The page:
No book from our LGP program has garnered more highlights on my Kindle reader than Edwin Friedman’s Failure of Nerve: Leadership in the Age of the Quick Fix. If our books were rated by the number of times that I used my Kindle highlighter tool, then this one is a standout winner. Perhaps no book in our studies has made me read and re-read as often as this one. I am still not sure if I completely understand the term “differentiation of self”  but I am connecting with our author on deeper levels of understanding, for sure. Our Cohort counselors are probably STOKED about this book!
I read impressive reviewers like Brian D. Majors and Steven J. Sandage, both PhD’s from Bethel Seminary who wrote in the Biola University Journal of Psychology and Theology,  that “differentiation of self” is connected largely to Christian maturity and spiritual formation. I now more fully understand why this book is not just fluff in your dryer vent.
The first eye-opening statement that rocked my world was,
“With families, I stopped creating encyclopedias of data about all their issues and began to search instead for the member with the greatest capacity to be a leader as I have defined it. That person generally turned out to be the one who could express himself or herself with the least amount of blaming and the one who had the greatest capacity to take responsibility for his or her own emotional being and destiny.”  (bold mine)
Friedman asserted that data gathering and techniques were not as important as discerning if a person had the capacity to be decisive.  (bold again mine). Wow, something in me resonated with “decisiveness”. Couple that with “the least amount of blaming” while “taking responsibility” and it is no wonder why this book is a keeper!
I also felt connected to the author’s writing on the five aspects of chronic anxiety: reactivity, herding, blaming, a quick-fix mentality, and lack of leadership.  Then he backed up this statement by saying lack of leadership was the one the other four stem from, and is the one that contributes the most to the other four! Bam, he is speaking our leadership language LGP8.
Are we biased because we love leadership concepts, or were we convinced this book was a hall-of-fame winner because our Lead Mentor said this book is one of his personal favorites? Maybe, but this author Friedman puts meat on the bones of his research, and backs it up with torpedos like these two,
“Living with crisis is a major part of leaders’ lives. The crises come in two major varieties: (1) those that are not of their own making but are imposed on them from outside or within the system, and (2) those that are actually triggered by the leaders through doing precisely what they should be doing.”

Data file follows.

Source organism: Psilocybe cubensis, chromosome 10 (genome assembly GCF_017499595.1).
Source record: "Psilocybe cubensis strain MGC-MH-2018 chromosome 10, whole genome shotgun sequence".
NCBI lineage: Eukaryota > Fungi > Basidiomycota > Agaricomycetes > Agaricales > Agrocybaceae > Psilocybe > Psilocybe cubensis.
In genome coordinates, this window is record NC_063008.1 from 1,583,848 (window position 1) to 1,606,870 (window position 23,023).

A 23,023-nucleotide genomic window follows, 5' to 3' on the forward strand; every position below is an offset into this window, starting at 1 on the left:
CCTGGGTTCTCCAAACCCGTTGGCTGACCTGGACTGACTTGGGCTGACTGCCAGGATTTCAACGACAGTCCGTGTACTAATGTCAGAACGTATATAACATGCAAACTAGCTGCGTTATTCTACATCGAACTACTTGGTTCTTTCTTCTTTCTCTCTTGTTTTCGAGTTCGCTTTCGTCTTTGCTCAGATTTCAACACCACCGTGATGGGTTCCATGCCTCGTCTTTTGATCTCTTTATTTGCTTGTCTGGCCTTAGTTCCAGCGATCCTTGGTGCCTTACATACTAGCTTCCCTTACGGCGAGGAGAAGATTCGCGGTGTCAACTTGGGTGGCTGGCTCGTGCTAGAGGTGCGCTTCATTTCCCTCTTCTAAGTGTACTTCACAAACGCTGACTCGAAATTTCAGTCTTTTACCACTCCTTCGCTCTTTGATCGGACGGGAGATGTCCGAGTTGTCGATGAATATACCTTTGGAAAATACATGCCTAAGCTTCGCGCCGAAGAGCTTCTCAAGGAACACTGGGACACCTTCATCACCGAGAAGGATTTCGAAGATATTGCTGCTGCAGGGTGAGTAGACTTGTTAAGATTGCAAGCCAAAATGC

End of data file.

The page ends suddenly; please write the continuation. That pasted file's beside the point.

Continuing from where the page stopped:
“Stuck systems cannot become unstuck simply by trying harder.” 
Yowza, those got me! It seems in my new job I move from one crisis to another. With 107 pastors who I now serve, there is always several that are in major struggles. I am a chief firefighter, referee, and conflict resolver for 30 churches, 2 camps and a Bible College. Each day brings a new set of challenges…and trying harder is not the solution. Prayer helps, Scripture helps, teamwork helps, but rarely does “trying harder”.
That is why I will never forget this book as it talked about THE SPIRIT OF ADVENTURE  being vitally important for successful leaders. I know I am speaking to the choir about adventure because obviously we all have a adventurous spirit, or we would not have chosen this particular DMin program. It would have been easier to stay in one location for three years, rather than globe trotting as we experience new cultures and even newer paradigms. We have eaten exotic foods, taken gondola rides and boat excursions, listened to stellar experts on racial reconciliation and Asian economics, and I for one am JACKED about it. I am so grateful for the opportunities we have been given to learn in an adventurous environment, with lovable classmates, under the tutelage of caring profs and advisors, all the while growing closer to our Lord and Savior Jesus Christ.
There is one picture in my mind that illustrates the leadership potential of one of our classmates. I will not use her name yet, but you already know who she is. She illustrates well this successful spirit of adventure. Not only is she a Pastor, she is also a seminary employee in charge of a million bucks of leadership dollars. She travels the world with us without batting an eye, even towing a two month old along for the journey, and somehow does not miss a beat. I don’t want to blow sunshine in her face, but she is a rockstar in my opinion. Trish, you are an inspiration and there is no such thing as FAILURE OF NERVE in you.
I am thankful we get to learn together LGP8! And oh yes, here is a picture of my adventurous wife, from last week!
 Friedman, Edwin H., Margaret M. Treadwell, and Edward W. Beal. A Failure of Nerve: Leadership in the Age of the Quick Fix. New York: Church Publishing, 2017. Kindle Edition. Loc 646.
 Majerus, Brian D. and Steven J. Sandage. Differentiation of Self and Christian Spiritual Maturity: Social Science and Theological Integration. Journal of Psychology and Theology,Volume 38. Issue 1. 41-51.
 Friedman. Loc 509.
 Ibid., Loc 608.
 Ibid., Loc 603.
 Ibid., Loc 658.
 Ibid., Loc 755.
 Ibid., Loc 694.